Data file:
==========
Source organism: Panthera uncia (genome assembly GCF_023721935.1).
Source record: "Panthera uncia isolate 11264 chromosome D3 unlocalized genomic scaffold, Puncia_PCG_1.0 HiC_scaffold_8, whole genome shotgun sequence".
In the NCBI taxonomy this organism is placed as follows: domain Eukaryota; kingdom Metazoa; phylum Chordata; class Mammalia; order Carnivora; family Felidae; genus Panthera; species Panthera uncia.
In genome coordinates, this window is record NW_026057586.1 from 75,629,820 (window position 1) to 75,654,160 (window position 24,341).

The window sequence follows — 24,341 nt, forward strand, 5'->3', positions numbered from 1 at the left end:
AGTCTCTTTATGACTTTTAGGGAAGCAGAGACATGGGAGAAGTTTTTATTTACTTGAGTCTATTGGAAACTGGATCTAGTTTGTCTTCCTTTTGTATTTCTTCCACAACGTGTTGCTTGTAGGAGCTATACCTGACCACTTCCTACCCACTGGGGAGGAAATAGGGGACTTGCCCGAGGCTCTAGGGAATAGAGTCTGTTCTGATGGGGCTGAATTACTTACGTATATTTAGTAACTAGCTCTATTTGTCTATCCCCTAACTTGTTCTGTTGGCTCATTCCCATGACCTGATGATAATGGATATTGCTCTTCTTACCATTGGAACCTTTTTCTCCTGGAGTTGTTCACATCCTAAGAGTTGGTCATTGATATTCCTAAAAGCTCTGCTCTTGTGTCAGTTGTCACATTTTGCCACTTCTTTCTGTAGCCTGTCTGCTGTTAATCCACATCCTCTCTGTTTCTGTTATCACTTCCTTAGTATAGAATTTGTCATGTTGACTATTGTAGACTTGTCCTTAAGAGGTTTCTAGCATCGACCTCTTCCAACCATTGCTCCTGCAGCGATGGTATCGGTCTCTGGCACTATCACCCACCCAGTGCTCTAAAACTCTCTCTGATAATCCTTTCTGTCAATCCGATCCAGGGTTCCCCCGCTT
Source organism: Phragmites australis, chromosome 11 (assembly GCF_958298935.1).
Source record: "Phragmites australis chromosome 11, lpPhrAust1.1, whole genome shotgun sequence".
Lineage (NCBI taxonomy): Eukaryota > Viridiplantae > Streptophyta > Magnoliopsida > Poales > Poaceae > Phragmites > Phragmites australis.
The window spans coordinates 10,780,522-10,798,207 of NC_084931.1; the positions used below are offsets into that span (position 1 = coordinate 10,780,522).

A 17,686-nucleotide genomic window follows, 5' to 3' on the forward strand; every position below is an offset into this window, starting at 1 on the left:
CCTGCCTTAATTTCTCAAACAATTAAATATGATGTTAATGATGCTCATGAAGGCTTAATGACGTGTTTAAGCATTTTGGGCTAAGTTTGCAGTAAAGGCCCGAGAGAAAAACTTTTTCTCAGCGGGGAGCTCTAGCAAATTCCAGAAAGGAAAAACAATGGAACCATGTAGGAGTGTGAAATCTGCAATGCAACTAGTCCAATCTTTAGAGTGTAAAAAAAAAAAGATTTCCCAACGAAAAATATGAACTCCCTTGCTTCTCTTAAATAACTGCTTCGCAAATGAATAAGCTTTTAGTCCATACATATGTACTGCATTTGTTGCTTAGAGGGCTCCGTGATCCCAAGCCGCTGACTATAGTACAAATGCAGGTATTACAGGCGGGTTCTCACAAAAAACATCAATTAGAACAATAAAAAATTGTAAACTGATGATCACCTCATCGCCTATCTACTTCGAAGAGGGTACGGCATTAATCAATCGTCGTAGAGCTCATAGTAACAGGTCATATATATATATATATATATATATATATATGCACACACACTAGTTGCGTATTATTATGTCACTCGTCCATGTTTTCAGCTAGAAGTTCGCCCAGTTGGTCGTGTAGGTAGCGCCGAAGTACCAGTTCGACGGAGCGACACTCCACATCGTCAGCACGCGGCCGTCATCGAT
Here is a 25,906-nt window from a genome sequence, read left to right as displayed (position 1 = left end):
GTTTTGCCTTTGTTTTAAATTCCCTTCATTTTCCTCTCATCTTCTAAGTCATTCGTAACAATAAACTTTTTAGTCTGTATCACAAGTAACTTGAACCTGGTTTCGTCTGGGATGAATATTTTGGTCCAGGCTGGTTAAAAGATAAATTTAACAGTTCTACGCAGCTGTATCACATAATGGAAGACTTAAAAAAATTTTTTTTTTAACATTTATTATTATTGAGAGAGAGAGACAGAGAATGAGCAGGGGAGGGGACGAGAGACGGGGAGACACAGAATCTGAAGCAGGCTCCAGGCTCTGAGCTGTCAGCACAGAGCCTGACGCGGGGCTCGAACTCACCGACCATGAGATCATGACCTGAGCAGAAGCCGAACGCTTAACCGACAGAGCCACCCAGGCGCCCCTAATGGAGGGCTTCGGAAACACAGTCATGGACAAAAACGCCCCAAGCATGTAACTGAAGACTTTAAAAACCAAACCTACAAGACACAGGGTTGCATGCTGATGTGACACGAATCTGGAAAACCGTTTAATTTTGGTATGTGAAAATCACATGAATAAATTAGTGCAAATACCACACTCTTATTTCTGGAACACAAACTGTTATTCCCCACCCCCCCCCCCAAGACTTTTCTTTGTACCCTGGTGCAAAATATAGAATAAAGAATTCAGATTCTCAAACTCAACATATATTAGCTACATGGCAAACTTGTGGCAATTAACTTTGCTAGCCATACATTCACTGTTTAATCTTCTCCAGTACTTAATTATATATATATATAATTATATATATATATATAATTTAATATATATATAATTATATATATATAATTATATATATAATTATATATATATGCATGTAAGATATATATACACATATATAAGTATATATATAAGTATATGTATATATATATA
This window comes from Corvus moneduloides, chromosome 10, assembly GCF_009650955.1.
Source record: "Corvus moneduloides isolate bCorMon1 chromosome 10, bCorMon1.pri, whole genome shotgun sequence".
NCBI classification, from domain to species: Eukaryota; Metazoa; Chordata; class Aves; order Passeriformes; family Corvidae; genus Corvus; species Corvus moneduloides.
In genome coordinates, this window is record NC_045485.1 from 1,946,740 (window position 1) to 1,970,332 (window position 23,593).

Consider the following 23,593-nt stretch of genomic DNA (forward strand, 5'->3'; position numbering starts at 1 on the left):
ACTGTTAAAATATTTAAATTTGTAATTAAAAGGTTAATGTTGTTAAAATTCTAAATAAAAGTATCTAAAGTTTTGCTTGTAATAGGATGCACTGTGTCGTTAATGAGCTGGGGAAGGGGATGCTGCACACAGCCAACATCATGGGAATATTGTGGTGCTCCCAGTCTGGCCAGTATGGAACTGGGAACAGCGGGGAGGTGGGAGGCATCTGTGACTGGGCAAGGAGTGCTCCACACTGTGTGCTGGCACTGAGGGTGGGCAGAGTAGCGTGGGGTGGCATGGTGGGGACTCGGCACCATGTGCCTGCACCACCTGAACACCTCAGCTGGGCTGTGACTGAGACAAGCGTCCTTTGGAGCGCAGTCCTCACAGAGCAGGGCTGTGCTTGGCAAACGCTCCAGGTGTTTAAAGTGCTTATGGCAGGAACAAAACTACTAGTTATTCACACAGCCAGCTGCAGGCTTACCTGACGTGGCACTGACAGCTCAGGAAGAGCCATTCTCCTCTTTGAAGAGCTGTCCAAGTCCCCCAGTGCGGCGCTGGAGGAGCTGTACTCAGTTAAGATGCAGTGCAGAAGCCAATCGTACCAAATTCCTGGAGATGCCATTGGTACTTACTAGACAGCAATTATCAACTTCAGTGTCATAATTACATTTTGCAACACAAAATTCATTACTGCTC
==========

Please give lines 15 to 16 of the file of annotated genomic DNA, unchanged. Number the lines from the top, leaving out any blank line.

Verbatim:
This window comes from Corvus moneduloides, chromosome 10, assembly GCF_009650955.1.
Source record: "Corvus moneduloides isolate bCorMon1 chromosome 10, bCorMon1.pri, whole genome shotgun sequence".